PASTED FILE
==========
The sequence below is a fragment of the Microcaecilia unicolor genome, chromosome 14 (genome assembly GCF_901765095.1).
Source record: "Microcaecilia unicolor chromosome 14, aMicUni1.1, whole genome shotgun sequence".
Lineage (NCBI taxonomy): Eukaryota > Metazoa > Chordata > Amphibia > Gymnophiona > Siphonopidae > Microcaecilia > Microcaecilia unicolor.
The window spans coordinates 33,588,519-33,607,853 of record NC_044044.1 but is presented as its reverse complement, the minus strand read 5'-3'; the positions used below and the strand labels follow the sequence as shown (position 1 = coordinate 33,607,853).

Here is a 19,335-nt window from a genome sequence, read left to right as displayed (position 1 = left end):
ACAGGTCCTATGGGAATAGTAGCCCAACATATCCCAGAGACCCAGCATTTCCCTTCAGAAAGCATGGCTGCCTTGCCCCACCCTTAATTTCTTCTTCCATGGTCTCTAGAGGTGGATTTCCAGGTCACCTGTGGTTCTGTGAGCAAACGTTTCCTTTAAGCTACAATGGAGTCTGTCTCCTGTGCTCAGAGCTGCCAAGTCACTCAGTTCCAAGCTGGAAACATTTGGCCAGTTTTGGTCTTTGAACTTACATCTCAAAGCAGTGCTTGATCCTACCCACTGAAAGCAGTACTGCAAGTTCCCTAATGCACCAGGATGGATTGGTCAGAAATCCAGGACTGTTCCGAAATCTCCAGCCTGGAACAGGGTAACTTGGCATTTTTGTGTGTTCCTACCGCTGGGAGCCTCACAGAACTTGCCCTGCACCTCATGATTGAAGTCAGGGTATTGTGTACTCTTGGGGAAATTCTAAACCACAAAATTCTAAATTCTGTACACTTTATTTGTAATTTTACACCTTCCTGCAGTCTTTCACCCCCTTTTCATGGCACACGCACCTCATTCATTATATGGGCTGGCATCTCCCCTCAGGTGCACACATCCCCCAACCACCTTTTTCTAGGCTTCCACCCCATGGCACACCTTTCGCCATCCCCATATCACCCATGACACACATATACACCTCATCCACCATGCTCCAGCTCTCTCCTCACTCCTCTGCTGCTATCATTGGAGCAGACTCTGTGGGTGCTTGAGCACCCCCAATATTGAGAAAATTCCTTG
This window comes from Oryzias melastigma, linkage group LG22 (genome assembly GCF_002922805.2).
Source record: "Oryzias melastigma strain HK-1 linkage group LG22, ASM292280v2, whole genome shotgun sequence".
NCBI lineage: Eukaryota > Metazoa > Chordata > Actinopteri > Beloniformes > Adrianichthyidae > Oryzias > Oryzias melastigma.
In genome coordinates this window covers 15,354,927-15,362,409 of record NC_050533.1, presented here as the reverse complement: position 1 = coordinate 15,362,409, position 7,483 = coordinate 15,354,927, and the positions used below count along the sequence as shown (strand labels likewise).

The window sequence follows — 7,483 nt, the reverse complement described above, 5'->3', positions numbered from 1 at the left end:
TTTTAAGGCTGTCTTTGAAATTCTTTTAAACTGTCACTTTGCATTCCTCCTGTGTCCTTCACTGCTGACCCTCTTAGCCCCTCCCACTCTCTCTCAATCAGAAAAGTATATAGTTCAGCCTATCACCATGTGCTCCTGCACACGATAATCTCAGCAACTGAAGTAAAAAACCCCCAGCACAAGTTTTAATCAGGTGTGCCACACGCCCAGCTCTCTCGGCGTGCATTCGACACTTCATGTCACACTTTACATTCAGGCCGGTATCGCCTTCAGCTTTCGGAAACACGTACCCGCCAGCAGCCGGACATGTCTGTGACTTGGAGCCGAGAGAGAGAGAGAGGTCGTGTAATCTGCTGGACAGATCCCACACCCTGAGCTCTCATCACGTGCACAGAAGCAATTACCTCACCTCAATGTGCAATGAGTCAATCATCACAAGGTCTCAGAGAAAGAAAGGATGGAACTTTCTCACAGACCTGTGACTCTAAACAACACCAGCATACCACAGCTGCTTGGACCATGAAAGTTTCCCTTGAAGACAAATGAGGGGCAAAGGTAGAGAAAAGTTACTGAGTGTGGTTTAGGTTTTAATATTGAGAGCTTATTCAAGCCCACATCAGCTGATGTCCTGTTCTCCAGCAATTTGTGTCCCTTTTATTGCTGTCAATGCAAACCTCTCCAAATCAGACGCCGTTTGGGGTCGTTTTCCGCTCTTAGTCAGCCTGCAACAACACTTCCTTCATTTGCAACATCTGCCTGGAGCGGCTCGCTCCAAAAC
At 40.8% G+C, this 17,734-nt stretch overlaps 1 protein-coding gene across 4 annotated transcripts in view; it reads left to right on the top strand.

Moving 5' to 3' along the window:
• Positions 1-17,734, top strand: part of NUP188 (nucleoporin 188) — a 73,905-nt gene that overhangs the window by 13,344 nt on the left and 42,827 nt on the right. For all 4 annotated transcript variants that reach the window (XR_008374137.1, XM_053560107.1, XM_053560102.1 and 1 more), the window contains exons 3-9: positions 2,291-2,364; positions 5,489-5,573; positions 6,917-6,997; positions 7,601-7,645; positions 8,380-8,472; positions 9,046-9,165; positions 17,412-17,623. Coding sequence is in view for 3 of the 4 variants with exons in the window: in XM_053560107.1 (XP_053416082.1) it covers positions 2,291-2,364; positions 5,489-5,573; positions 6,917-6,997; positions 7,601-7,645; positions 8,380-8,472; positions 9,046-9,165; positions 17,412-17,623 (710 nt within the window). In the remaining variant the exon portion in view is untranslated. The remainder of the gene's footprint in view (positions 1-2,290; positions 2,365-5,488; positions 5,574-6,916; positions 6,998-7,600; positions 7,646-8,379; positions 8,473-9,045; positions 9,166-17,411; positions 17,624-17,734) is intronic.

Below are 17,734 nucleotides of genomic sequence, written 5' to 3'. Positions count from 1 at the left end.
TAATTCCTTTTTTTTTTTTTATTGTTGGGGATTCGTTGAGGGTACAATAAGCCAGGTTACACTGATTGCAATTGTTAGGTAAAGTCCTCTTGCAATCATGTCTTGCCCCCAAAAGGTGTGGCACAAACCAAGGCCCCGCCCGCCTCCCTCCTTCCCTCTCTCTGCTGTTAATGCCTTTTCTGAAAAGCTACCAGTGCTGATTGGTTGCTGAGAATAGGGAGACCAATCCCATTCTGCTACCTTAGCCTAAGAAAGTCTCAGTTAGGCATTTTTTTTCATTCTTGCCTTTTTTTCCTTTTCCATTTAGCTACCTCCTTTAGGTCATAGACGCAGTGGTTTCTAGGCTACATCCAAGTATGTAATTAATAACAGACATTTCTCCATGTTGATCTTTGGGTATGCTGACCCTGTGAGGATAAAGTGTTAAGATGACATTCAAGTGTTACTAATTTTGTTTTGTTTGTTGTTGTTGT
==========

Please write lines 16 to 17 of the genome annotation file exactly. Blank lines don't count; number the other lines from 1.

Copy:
Below are 17,734 nucleotides of genomic sequence, written 5' to 3'. Positions count from 1 at the left end.
TAATTCCTTTTTTTTTTTTTATTGTTGGGGATTCGTTGAGGGTACAATAAGCCAGGTTACACTGATTGCAATTGTTAGGTAAAGTCCTCTTGCAATCATGTCTTGCCCCCAAAAGGTGTGGCACAAACCAAGGCCCCGCCCGCCTCCCTCCTTCCCTCTCTCTGCTGTTAATGCCTTTTCTGAAAAGCTACCAGTGCTGATTGGTTGCTGAGAATAGGGAGACCAATCCCATTCTGCTACCTTAGCCTAAGAAAGTCTCAGTTAGGCATTTTTTTTCATTCTTGCCTTTTTTTCCTTTTCCATTTAGCTACCTCCTTTAGGTCATAGACGCAGTGGTTTCTAGGCTACATCCAAGTATGTAATTAATAACAGACATTTCTCCATGTTGATCTTTGGGTATGCTGACCCTGTGAGGATAAAGTGTTAAGATGACATTCAAGTGTTACTAATTTTGTTTTGTTTGTTGTTGTTGT